The History of the World, Part 2 seems to me to be repeating the history of the world from a time just beyond living memory.  A time that only a handful of people alive today were part of.  And then, only as children feeling the effects.

Remember the '20s not only for their Roaring but also for their restriction; the '30s for their meager times; and the '40s for the results of the previous two decades.  Why?  "Those who don't remember the past are doomed to repeat it."3

Yes, this post is purposefully vague.  My hope is that my friend really isn't a prophet, but just a hack pulpiteer.  My prayer is for her to be wrong.  And to avoid anxiety or, worse, hysteria (mostly on my part), I refrain from passing along her prophecy.

It's time for something other than prophecies.  It's time for some preachifying.  Which brings us to the last quote for today.  "The most valuable possession you can own is an open heart. The most powerful weapon you can be is an instrument of peace."4

If we all live by those words, perhaps we would never repeat our own mistakes.

1. William Shakespeare
2. Antonio Lopez de Santa Anna
3. George Santayana
4. Carlos Santana


A Church, A Courtroom and Then Hypocracy

I need to fill you in on the EMT's pink shirts.  It turns out that, yes, they are supporting breast cancer.  They're not quite as brave as Marshall Moneymaker.  But they're showing their support.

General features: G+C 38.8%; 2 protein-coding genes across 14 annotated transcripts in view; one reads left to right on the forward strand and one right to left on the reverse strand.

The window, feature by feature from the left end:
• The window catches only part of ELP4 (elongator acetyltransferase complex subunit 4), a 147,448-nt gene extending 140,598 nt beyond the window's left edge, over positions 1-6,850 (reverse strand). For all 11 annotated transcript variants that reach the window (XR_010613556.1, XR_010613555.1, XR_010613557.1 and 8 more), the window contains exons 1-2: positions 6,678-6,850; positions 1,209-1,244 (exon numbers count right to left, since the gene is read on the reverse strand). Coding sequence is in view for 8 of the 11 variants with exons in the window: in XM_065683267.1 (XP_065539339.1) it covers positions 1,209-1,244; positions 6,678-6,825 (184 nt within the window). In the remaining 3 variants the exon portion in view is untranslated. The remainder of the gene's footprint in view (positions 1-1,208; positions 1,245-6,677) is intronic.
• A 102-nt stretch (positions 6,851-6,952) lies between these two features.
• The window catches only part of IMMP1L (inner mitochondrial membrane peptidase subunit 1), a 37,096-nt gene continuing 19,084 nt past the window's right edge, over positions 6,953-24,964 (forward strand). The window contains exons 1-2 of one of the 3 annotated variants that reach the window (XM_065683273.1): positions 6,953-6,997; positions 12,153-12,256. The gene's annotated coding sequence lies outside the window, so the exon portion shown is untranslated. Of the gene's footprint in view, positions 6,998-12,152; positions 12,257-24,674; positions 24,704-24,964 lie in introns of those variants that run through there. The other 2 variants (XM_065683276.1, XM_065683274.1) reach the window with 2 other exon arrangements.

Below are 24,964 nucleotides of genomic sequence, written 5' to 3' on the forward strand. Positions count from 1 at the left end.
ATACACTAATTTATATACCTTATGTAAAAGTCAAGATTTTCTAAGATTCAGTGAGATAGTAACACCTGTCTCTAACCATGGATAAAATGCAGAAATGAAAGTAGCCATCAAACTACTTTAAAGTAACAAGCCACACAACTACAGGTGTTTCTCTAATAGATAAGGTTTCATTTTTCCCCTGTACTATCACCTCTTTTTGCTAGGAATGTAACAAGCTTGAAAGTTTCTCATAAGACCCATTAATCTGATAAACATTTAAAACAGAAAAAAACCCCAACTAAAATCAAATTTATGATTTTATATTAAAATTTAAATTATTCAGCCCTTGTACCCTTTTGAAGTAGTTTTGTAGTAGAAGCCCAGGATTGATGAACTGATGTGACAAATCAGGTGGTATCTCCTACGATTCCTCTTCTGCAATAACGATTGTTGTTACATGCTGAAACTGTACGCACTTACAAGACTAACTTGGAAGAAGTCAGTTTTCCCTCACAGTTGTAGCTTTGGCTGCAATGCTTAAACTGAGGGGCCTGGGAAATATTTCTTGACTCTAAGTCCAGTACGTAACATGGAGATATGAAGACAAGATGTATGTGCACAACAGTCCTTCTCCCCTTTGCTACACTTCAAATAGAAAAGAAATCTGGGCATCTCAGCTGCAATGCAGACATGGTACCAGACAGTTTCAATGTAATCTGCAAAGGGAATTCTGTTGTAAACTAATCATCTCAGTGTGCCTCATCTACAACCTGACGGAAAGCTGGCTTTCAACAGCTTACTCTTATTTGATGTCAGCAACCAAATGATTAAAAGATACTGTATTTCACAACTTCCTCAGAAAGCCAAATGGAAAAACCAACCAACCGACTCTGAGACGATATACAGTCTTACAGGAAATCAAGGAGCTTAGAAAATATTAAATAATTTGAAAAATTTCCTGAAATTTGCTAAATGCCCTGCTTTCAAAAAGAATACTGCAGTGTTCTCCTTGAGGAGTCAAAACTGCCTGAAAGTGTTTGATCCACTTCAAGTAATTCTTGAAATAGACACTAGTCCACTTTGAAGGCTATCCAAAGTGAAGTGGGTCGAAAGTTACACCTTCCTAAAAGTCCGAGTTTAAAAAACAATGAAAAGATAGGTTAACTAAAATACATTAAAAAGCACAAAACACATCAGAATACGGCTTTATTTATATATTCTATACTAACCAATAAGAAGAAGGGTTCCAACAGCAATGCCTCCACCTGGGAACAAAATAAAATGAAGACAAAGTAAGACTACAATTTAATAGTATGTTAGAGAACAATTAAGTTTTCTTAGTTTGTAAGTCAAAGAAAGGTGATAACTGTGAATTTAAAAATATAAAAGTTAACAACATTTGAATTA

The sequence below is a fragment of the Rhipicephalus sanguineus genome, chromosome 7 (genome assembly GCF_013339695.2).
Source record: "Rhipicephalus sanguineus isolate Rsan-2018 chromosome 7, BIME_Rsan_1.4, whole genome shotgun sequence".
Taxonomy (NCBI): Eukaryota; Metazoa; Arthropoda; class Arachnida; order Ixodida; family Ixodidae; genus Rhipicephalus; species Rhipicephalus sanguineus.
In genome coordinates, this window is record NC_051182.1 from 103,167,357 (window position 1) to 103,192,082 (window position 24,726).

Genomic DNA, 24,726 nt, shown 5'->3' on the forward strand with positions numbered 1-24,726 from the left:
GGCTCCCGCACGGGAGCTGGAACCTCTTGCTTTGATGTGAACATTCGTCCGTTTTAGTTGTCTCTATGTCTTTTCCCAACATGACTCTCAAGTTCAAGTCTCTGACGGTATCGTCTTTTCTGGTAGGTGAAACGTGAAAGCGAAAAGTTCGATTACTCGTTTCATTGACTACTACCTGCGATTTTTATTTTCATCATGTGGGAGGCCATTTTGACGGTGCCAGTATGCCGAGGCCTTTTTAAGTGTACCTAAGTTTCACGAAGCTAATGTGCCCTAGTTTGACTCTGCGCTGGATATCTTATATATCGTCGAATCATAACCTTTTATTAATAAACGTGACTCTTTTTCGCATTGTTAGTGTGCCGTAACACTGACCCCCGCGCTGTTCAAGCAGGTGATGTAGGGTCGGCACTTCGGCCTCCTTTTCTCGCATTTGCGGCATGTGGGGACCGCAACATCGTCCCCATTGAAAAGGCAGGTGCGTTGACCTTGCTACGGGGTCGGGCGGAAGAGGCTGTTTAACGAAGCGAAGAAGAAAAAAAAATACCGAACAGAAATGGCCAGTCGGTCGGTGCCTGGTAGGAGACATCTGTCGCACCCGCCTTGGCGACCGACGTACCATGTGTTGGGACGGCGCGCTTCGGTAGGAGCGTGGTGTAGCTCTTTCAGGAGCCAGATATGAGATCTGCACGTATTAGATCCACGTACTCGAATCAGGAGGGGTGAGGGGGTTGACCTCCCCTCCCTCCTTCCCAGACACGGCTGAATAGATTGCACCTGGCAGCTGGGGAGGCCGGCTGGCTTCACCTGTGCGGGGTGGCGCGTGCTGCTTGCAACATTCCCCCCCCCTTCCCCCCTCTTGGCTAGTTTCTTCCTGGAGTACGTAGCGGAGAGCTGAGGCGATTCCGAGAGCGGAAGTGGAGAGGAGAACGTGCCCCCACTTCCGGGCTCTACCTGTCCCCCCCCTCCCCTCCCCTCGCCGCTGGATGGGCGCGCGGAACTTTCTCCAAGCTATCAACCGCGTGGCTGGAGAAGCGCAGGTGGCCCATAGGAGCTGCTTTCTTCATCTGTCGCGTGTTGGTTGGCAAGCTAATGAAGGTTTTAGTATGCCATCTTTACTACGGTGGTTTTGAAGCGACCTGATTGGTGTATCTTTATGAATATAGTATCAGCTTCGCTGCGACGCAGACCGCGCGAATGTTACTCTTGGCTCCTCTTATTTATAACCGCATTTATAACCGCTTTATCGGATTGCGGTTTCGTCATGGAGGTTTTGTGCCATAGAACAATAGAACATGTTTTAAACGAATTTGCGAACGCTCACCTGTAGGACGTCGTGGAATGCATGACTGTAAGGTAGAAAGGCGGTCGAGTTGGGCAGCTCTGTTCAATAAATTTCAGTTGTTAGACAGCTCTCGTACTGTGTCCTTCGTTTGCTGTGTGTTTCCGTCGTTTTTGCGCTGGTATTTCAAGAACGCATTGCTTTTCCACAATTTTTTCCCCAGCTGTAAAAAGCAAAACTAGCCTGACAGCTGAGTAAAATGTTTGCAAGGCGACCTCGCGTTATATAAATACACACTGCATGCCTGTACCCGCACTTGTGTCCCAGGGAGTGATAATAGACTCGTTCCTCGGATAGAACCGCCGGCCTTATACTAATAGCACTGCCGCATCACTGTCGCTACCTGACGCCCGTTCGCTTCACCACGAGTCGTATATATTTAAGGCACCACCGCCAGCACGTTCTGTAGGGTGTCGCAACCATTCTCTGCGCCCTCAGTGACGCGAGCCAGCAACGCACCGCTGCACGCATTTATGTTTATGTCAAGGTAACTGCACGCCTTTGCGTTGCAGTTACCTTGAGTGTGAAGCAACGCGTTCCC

And in other news... I'm on a pet peeve tear.  Consistency!  Why aren't people consistent?  Being inconsistent can come across as hypocritical in some cases.

An acquaintance of mine is very gung-ho in wanting everyone to follow what the Bible says.  She wants to make sure that gays and lesbians are never allowed to form civil unions.  Because "the Bible doesn't approve of gays and lesbians."  Now, this is the same person who divorced her husband under a no-fault divorce law. 

Growing up in a very conservative Southern Baptist household, we weren't supposed to dance, play cards, or drink.  My divorced grandfather lived with us because he already had a wife, according to his Biblical interpretations.  He never remarried and I never met my biological grandmother until after my grandfather died.  Because she had remarried and was considered an adulteress.

This is the same community that my acquaintance grew up in.  She was schooled in this same Biblical tradition.  Yet she doesn't see that in her own life she doesn't practice what she preaches. 

When are people going to be consistent?  If you're pro-life, then be pro-life until death.  No assisted suicide even for someone with an excruciatingly painful terminal disease and no death penalty.  If you're pro-choice, then let people decide whether they want to end their lives with the help of a family member, friend or doctor and realize that the state can end a life as well.

If you're going to quote the Bible about other people's marital statuses, then let your marital status be a shining example.  Something about "let he among you without sin be the first to condemn" keeps running through my mind.  Now where did that come from?

[Title taken from this.]


Curious Gaelic

If curiosity killed the cat, then I'm in over my head.  Following a successful reconciliation at church today, changing into casual clothes to cook was necessary.  While sitting in the bedroom fastening my shoes, something bright pink outside the window caught the corner of my eye.